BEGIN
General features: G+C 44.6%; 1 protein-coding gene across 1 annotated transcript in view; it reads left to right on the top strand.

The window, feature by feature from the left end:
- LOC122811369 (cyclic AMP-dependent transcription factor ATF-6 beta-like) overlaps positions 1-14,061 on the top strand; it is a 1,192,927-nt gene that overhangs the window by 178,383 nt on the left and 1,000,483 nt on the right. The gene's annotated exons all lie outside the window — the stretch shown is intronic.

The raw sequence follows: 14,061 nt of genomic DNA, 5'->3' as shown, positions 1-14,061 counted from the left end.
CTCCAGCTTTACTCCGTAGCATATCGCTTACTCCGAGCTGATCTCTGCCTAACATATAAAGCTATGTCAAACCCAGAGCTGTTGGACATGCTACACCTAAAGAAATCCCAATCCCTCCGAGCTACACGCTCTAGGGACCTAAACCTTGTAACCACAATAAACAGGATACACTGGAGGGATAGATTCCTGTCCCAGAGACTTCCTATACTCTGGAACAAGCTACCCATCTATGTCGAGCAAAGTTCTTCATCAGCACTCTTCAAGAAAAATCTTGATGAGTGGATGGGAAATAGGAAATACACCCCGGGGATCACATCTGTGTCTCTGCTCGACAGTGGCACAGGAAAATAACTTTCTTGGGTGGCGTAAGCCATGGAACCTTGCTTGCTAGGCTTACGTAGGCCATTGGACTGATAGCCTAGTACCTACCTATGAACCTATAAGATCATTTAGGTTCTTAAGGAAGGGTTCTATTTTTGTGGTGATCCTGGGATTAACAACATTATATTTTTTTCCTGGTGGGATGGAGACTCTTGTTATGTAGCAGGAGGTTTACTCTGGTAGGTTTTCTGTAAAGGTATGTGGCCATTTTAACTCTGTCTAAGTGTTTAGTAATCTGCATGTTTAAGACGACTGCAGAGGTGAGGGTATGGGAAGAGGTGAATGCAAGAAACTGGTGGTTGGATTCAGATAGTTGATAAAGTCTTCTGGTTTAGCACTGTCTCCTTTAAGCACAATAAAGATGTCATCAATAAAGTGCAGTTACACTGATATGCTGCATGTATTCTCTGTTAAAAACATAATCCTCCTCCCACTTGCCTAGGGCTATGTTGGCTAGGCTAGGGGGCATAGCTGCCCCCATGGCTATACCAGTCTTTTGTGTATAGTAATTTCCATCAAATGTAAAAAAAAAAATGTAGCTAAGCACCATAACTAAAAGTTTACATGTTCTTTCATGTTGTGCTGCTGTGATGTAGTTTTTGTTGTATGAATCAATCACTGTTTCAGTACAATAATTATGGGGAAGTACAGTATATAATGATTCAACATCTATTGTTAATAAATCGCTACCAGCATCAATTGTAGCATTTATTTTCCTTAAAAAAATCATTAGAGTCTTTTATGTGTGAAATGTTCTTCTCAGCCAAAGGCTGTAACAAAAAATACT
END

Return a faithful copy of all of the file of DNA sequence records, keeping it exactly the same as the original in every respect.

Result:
General features: G+C 44.6%; 1 protein-coding gene across 1 annotated transcript in view; it reads left to right on the top strand.

The window, feature by feature from the left end:
- LOC122811369 (cyclic AMP-dependent transcription factor ATF-6 beta-like) overlaps positions 1-14,061 on the top strand; it is a 1,192,927-nt gene that overhangs the window by 178,383 nt on the left and 1,000,483 nt on the right. The gene's annotated exons all lie outside the window — the stretch shown is intronic.

The raw sequence follows: 14,061 nt of genomic DNA, 5'->3' as shown, positions 1-14,061 counted from the left end.
CTCCAGCTTTACTCCGTAGCATATCGCTTACTCCGAGCTGATCTCTGCCTAACATATAAAGCTATGTCAAACCCAGAGCTGTTGGACATGCTACACCTAAAGAAATCCCAATCCCTCCGAGCTACACGCTCTAGGGACCTAAACCTTGTAACCACAATAAACAGGATACACTGGAGGGATAGATTCCTGTCCCAGAGACTTCCTATACTCTGGAACAAGCTACCCATCTATGTCGAGCAAAGTTCTTCATCAGCACTCTTCAAGAAAAATCTTGATGAGTGGATGGGAAATAGGAAATACACCCCGGGGATCACATCTGTGTCTCTGCTCGACAGTGGCACAGGAAAATAACTTTCTTGGGTGGCGTAAGCCATGGAACCTTGCTTGCTAGGCTTACGTAGGCCATTGGACTGATAGCCTAGTACCTACCTATGAACCTATAAGATCATTTAGGTTCTTAAGGAAGGGTTCTATTTTTGTGGTGATCCTGGGATTAACAACATTATATTTTTTTCCTGGTGGGATGGAGACTCTTGTTATGTAGCAGGAGGTTTACTCTGGTAGGTTTTCTGTAAAGGTATGTGGCCATTTTAACTCTGTCTAAGTGTTTAGTAATCTGCATGTTTAAGACGACTGCAGAGGTGAGGGTATGGGAAGAGGTGAATGCAAGAAACTGGTGGTTGGATTCAGATAGTTGATAAAGTCTTCTGGTTTAGCACTGTCTCCTTTAAGCACAATAAAGATGTCATCAATAAAGTGCAGTTACACTGATATGCTGCATGTATTCTCTGTTAAAAACATAATCCTCCTCCCACTTGCCTAGGGCTATGTTGGCTAGGCTAGGGGGCATAGCTGCCCCCATGGCTATACCAGTCTTTTGTGTATAGTAATTTCCATCAAATGTAAAAAAAAAAATGTAGCTAAGCACCATAACTAAAAGTTTACATGTTCTTTCATGTTGTGCTGCTGTGATGTAGTTTTTGTTGTATGAATCAATCACTGTTTCAGTACAATAATTATGGGGAAGTACAGTATATAATGATTCAACATCTATTGTTAATAAATCGCTACCAGCATCAATTGTAGCATTTATTTTCCTTAAAAAAATCATTAGAGTCTTTTATGTGTGAAATGTTCTTCTCAGCCAAAGGCTGTAACAAAAAATACT